More on the views of employers at the following links: https://flourishingesic.info/2012/07/01/inspection-of-factories/#comments

https://flourishingesic.info/2012/11/29/inspections-we-want-no-we-dont-want/#comments

The issues that arise are:

Should inspections by the ESIC authorities be detested so much? Would the employers dislike the inspections even by the well-meaning and honest Inspectors of the ESIC? This article is an attempt to throw light on these facts. Continue reading

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Filed under Inspections

Test Inspections in the ESIC: A charade!

(This article deals only with the theory of checks and balances in the functioning of an organization and not the practice in Test Inspections, which will be dealt with separately. The theories must always be correct and take into account the problems that would be encountered in the field when it is enforced).

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Every system in a democracy must have checks and balances. As far as the ESIC is concerned, a provision for inspection of factories and establishments was incorporated in the ESI Act to facilitate monitoring proper compliance by the employers. Inspecting the records of the past periods helps the ESIC Administration detect (a) the occasions and (b) the manner in which the employers had, in the past, concealed the concealment of employment of persons and payment of wages. Such inspections help the Administration to find remedial measures to ensure that such concealments do not recur in future. The ESI Act is a labour-welfare legislation and the provision for inspections in the Act are, obviously, intended to advance the purpose of labour and their welfare. Such advancement can be achieved only when the inspections are done in a qualitative manner with adequate depth and substance. This being the importance of inspections under the ESI Act, as a natural corollary, the Administration must provide a system to monitor the performance of the Inspectors, the way there is a need to police the police.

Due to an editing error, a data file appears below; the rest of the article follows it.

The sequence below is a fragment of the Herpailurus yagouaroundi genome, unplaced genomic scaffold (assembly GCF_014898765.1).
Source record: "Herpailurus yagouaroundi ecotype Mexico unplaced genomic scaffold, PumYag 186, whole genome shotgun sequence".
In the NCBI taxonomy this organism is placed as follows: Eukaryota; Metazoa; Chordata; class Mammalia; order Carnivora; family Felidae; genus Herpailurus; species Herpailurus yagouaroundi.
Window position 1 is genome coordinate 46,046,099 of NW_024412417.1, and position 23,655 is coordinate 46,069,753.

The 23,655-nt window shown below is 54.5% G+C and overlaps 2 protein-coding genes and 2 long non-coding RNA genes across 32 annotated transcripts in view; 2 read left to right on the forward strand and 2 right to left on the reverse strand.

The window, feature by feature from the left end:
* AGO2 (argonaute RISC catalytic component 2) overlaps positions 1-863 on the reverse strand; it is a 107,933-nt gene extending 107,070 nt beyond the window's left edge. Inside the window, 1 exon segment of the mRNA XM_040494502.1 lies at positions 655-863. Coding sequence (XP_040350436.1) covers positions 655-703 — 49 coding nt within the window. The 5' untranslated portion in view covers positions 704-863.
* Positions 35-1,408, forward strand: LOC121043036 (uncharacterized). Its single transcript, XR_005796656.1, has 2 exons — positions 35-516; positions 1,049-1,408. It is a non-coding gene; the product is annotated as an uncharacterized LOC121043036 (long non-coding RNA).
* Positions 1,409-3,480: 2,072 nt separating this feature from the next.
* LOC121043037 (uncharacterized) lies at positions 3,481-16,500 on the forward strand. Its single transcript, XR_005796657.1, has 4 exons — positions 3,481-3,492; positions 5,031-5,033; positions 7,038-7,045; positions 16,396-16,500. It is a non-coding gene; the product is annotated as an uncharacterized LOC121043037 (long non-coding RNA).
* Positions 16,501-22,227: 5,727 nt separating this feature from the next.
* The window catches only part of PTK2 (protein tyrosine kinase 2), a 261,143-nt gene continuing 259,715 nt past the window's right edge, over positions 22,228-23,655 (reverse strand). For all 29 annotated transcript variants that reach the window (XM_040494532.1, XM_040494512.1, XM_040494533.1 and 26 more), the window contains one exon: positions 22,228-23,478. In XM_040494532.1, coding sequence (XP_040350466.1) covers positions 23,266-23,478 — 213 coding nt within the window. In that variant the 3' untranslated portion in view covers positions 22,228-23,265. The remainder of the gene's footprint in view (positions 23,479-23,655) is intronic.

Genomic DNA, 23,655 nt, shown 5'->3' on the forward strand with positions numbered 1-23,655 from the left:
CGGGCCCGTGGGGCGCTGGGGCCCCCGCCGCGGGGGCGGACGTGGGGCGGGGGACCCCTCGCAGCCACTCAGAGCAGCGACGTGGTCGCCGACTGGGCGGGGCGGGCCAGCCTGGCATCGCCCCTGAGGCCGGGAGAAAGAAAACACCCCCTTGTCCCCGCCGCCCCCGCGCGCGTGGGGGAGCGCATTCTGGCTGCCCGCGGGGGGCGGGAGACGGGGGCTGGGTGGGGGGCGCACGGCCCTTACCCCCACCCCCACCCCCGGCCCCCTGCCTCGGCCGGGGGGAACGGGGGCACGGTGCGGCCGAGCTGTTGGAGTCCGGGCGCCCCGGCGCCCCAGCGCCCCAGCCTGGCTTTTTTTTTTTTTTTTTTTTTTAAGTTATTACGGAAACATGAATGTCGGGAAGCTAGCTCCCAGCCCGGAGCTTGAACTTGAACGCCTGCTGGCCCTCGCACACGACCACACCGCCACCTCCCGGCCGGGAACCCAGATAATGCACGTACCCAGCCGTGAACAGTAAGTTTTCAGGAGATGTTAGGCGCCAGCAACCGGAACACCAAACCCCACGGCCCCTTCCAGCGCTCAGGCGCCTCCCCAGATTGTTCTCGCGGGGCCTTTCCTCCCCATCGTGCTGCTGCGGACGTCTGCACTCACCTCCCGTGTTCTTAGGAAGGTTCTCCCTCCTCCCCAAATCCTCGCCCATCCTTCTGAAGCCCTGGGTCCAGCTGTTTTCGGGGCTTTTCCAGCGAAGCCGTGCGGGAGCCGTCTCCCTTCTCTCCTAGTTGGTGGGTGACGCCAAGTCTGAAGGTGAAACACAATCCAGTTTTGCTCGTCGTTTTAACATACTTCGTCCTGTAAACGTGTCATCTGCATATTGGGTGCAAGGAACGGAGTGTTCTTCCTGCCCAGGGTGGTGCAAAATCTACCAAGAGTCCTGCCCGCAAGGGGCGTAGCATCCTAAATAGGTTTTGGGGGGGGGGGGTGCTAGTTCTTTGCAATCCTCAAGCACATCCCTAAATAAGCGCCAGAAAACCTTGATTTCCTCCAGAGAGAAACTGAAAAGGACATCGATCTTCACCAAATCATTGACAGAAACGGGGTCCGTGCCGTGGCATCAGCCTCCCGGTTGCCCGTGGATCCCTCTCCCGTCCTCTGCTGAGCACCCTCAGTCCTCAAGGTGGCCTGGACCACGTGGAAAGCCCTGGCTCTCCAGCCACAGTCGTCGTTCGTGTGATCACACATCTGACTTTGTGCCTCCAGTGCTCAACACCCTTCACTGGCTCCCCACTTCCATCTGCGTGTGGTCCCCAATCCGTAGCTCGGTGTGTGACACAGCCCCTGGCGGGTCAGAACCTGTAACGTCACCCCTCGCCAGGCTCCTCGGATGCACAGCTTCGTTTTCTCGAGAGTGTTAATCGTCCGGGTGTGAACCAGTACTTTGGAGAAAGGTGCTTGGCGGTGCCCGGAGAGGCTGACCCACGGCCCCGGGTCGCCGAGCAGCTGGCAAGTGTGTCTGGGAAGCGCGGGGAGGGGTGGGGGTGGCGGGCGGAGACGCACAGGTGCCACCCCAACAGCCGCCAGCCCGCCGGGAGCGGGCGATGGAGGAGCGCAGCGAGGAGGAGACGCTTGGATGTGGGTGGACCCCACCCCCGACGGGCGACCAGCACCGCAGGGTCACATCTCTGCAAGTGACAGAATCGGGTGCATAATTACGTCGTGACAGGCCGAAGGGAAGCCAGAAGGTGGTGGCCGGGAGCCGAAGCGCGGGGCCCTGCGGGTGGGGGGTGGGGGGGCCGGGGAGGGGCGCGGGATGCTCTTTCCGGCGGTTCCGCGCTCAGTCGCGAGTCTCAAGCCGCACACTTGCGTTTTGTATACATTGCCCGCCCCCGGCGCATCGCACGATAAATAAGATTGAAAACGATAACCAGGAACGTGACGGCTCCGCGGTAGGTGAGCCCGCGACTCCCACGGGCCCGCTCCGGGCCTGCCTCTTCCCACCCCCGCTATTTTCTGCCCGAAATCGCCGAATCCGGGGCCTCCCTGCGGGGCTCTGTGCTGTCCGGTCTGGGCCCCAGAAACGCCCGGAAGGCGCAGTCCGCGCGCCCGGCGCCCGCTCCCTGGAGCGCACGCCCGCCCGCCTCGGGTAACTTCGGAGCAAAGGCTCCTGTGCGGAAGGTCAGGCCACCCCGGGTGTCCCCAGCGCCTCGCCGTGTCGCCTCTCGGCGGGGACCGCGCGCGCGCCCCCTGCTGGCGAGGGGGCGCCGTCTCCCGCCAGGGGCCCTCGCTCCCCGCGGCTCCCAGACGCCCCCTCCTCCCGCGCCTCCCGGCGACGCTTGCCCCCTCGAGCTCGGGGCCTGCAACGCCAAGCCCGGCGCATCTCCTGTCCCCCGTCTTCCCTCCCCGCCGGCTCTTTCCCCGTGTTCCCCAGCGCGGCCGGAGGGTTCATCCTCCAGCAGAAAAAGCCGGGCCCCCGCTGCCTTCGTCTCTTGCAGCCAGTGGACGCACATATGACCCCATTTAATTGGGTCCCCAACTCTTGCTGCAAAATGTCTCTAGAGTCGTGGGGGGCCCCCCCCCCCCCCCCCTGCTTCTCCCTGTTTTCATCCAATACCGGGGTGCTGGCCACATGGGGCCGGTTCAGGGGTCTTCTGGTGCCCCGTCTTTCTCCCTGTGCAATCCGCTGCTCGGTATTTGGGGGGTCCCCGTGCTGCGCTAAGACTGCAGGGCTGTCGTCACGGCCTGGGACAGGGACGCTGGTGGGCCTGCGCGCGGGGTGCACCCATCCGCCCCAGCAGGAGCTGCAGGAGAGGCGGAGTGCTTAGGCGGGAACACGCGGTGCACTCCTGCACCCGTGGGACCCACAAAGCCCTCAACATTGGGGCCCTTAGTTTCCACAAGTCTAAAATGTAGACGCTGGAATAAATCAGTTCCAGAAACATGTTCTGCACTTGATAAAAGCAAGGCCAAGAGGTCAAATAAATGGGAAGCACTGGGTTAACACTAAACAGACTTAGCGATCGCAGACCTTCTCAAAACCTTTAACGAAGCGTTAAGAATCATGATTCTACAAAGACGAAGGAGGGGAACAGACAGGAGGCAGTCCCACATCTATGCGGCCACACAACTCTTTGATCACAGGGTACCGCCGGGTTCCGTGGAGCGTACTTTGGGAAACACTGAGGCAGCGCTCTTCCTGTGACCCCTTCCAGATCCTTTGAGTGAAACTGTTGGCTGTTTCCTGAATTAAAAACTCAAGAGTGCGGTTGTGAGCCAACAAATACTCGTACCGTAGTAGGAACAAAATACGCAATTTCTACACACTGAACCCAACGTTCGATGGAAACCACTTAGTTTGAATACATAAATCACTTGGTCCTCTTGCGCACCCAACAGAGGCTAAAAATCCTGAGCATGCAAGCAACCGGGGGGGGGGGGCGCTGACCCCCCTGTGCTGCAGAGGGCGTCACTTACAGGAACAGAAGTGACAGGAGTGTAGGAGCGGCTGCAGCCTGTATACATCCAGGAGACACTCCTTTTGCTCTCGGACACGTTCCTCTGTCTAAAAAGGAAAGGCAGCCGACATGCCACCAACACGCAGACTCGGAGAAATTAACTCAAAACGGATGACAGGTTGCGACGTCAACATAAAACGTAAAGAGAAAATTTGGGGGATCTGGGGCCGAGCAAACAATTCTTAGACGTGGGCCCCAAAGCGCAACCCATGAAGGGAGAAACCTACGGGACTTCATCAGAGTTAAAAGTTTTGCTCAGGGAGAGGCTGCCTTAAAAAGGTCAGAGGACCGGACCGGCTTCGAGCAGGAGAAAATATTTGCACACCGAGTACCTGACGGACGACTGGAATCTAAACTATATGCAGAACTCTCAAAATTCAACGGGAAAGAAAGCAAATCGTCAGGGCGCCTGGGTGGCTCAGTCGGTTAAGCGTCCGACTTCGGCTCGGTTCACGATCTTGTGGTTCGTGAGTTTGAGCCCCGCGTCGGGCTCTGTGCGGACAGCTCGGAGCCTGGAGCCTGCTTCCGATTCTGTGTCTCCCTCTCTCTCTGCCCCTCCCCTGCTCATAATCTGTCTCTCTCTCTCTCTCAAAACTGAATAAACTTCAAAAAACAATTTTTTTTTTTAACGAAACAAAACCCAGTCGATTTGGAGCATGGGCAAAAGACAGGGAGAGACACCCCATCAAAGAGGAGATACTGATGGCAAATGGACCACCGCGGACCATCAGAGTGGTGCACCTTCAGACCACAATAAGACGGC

The only way in which such monitoring can be done is to conduct Test inspections by higher officers. This system of checks and balances is there in the EPF Organisation also where it is called Supervisory Inspection.

Test Inspection is only an Administrative action

Test Inspection is only an Administrative action. It does not require any statutory provision. Reg. 102 of the ESI (General) Regulations, 1950 was found adequate for conducting Test Inspections. There was no problem on this issue until some employer went to court and got an interpretation that there was no provision for test inspection in the ESI Act. But, there were many Courts, which did not find fault with the system of such test-inspection. Moreover, the matter was not taken up with higher judiciary for any final verdict on the issue. The legitimacy of test inspections can be explained and justified by the ESIC by citing the practice followed in other departments. That would have protected the interests of the organization. However, it was not considered so essential at that time as the test inspections were continued to be done everywhere by calling them only as inspections (although they were done by the officers who were superior in rank to that of the inspectors).

But, all of a sudden Test Inspections were stopped describing them, strangely, as ‘harassment of employers’. This kind of phraseology in official communication puzzled the readers, as the test inspection was intended to monitor the quality of inspections conducted by the inspectors. That the employer had to pay, sometimes, additional contribution was only a consequential effect. Continue reading

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Filed under Amendments 2010, Inspections